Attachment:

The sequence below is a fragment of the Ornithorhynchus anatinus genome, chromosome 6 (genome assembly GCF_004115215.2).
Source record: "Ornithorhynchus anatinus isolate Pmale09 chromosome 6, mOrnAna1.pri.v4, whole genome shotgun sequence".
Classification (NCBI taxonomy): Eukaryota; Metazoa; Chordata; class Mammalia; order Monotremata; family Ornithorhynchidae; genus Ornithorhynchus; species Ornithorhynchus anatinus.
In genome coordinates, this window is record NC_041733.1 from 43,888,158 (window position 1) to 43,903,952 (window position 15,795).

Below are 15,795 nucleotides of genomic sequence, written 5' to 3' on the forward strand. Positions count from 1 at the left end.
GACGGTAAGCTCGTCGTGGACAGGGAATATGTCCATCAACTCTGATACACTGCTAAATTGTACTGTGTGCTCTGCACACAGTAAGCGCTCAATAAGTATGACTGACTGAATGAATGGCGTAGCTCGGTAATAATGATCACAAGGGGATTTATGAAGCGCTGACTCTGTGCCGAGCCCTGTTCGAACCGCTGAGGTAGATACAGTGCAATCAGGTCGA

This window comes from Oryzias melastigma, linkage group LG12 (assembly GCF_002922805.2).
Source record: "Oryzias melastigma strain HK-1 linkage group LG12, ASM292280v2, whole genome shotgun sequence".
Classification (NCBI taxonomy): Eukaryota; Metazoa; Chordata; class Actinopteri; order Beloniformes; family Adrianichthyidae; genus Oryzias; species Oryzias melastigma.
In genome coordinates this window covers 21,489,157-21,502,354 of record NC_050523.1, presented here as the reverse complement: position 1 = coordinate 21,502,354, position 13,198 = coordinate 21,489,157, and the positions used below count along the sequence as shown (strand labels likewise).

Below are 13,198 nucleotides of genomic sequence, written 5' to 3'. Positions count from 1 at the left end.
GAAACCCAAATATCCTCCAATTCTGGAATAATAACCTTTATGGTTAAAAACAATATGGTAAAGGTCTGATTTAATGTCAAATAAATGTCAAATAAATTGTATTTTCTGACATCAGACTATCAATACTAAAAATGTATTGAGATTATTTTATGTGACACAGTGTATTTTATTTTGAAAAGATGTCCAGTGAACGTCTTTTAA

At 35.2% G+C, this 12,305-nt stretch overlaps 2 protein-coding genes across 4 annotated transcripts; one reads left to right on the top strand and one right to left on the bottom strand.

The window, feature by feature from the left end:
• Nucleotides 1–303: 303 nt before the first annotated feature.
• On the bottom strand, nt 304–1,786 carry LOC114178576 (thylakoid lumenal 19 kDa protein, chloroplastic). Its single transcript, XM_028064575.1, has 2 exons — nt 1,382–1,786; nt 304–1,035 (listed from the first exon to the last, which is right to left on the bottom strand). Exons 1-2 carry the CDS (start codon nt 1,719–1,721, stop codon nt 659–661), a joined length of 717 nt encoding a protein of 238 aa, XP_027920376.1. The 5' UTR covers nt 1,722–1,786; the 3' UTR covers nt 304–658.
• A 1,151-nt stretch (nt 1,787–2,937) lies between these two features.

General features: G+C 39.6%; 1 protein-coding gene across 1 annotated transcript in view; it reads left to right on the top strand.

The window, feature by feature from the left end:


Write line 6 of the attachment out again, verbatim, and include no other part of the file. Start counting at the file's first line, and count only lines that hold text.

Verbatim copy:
GACGGTAAGCTCGTCGTGGACAGGGAATATGTCCATCAACTCTGATACACTGCTAAATTGTACTGTGTGCTCTGCACACAGTAAGCGCTCAATAAGTATGACTGACTGAATGAATGGCGTAGCTCGGTAATAATGATCACAAGGGGATTTATGAAGCGCTGACTCTGTGCCGAGCCCTGTTCGAACCGCTGAGGTAGATACAGTGCAATCAGGTCGA